Based on the government's own numbers, mental health problems account for 23% of the burden of disease in the United Kingdom, but spending on mental health services consumes only 11% of the NHS budget. The link between physical and mental health, and how long-term mental illness then increases the risk of a number of serious physical maladies has been long understood, and so this spending shortfall is massively amplified. It doesn't take a genius, health professional or any serious data analysis skills to understand the maxim, "prevention is better than cure". To bring this back to PTSD again, a study published by NICE has shown that prolonged serious mental illness, such as PTSD most definitely is, reduces expected life-span by 10 - 15 years.

If we're to continue to count the cost of the COVID-19 pandemic in "lost years" of life, then these figures will need to be added to the already grim total.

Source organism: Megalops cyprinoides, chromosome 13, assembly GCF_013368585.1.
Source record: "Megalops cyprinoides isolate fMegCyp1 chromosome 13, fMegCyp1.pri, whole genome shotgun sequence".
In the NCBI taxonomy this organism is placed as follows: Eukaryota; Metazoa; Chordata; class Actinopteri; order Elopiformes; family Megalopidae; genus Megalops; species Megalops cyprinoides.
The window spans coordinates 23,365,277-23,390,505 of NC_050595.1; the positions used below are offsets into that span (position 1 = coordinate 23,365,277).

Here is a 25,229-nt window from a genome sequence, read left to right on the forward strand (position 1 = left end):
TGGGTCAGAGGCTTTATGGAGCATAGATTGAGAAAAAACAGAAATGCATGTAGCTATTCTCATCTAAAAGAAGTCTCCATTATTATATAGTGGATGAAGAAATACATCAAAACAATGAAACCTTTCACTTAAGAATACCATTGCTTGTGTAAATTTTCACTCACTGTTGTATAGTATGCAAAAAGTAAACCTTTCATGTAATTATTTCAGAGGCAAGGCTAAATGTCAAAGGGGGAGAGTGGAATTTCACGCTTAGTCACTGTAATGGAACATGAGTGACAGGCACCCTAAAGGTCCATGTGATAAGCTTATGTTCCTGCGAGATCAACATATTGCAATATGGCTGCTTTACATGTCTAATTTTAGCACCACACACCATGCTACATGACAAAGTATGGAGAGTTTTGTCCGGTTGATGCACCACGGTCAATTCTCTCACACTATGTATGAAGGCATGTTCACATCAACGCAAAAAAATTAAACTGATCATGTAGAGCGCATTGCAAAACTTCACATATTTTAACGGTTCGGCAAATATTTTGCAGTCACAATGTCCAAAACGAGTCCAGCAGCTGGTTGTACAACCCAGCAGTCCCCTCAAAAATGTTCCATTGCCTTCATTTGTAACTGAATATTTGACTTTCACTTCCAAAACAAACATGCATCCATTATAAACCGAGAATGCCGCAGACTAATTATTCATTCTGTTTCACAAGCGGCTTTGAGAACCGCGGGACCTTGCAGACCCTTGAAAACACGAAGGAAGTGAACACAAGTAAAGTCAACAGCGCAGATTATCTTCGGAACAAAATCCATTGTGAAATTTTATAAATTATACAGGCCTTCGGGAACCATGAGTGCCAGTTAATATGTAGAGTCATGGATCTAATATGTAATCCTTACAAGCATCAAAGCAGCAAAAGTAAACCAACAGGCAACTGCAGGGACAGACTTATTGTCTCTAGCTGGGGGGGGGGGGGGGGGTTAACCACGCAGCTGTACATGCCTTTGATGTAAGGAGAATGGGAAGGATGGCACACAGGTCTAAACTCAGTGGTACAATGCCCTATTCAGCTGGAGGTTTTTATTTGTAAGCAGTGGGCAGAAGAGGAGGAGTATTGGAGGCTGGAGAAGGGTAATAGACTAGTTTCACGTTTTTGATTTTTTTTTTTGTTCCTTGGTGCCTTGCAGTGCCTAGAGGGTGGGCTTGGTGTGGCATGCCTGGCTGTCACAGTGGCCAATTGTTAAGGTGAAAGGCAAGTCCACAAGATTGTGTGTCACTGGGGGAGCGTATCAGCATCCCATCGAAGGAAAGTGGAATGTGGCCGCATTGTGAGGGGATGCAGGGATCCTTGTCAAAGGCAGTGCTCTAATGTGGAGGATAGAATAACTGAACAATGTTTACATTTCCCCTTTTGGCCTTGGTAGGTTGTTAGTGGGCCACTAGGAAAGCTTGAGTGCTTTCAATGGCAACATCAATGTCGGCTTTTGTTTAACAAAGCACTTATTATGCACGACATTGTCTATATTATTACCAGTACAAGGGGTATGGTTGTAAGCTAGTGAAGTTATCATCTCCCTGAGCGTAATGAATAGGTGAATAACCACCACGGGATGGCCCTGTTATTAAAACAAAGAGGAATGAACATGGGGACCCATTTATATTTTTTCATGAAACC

Perhaps I can give you a possible reason for this state of affairs, and why I believe a national campaign is required to change the fundamental assumptions upon which mental healthcare is planned, structured, and funded. The core of the NHS, when it comes to physical care, is predominantly built on the fundamental assumption that if you require treatment, particularly in an emergency, then it must be there for you. There may be waiting lists, difficulty getting appointments and queues in A&E, but fundamentally it is sized to meet the need. It may seem an absurd example, but we would not ever find it acceptable as a nation if an ambulance only attended 25% of car accidents, or 50% of people who attended hospital with a broken leg, were sent home to fend for themselves.